Making The Most Of Tingo Maria

It was pissing down with rain when I rocked up to Tingo María just as it was getting light. Fail. After checking into Hostal Roosevelt, drying off and having a wee nap I located the tourist information centre and put my limited Spanish to work trying to find out where all the cool stuff was; the caves and the waterfalls of the nearby parque nacional. I ended up with some glossy photos of places I want to see but can’t on account of the fact I have no idea where they are or how to get there because all the text was in Spanish and the map was so crap that the paper it was printed on would have had a more useful existence as bog roll. Fail. I checked out the transport companies to see what time buses left to Huaraz where I was rudely reminded that just because there’s a short road joining two towns together it doesn’t mean that it’s served by public transport. If I wanted to go to Huaraz I’d have to go back to Lima first. Fail.

I headed back to my room and sat on the bed feeling a stab of loneliness. I’d considered the pros and cons of coming here instead of heading straight to Huaraz and to be honest I couldn’t remember what clinched the deal for Tingo María. The fact it was in the jungle and would therefore be hot? The rave reviews it had gotten from guidebooks and people I’d met? Or, and this was the more likely one, my sheer bloody mindedness that I could get off the Gringo Trail and survive. That I could go my own way, explore the places less explored, do the things people rarely do. This is where I learnt a lesson and had old knowledge reinforced; The Gringo Trail exists for a reason. That’s where all the cool stuff is, where the fun is to be had, where a lone traveller can meet like minded people and share their experiences. I’d sort of already known this but I’d never really had it properly proven. And something I’d always known but had the point brutally hammered home tonight is that it’s not what you do, it’s who you do it with. With the right company, be it old friends, a new mate or a partner, even a place with nothing can become memorable for all the right reasons. Getting off the Gringo Trail is not advisable on your lonesome.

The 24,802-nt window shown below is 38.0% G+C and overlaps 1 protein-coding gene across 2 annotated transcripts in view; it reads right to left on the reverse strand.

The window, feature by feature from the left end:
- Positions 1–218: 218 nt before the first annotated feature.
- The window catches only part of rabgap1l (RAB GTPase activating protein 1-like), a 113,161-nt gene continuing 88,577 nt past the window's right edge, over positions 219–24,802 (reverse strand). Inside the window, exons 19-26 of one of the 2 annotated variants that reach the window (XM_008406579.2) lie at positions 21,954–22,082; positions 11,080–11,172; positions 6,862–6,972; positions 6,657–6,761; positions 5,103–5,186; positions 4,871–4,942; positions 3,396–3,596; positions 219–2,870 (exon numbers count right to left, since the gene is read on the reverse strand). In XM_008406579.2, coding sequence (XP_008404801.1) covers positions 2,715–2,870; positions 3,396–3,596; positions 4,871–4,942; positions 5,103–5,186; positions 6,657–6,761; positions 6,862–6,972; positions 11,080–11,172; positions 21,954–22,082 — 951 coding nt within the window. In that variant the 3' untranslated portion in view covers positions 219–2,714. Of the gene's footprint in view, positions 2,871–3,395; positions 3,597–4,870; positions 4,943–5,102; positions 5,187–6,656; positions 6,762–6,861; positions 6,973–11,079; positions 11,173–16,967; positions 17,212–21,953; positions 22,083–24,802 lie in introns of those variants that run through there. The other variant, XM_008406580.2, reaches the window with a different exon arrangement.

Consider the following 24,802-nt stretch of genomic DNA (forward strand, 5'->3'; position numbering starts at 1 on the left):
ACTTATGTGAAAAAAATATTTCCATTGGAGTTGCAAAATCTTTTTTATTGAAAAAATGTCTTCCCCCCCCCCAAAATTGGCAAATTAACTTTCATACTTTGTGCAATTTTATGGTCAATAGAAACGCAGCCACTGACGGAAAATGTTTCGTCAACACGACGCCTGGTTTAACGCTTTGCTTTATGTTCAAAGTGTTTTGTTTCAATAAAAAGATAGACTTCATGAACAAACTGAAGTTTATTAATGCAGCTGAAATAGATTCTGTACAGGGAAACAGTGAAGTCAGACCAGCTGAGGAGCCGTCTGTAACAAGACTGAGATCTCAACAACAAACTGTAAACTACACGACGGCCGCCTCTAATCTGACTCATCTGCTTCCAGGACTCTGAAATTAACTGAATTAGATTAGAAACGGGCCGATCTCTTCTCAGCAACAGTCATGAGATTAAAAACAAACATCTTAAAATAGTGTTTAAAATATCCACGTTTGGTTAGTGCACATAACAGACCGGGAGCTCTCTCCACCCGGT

At least the pissing rain cleared up overnight and I could have a look around without the aid of a kayak.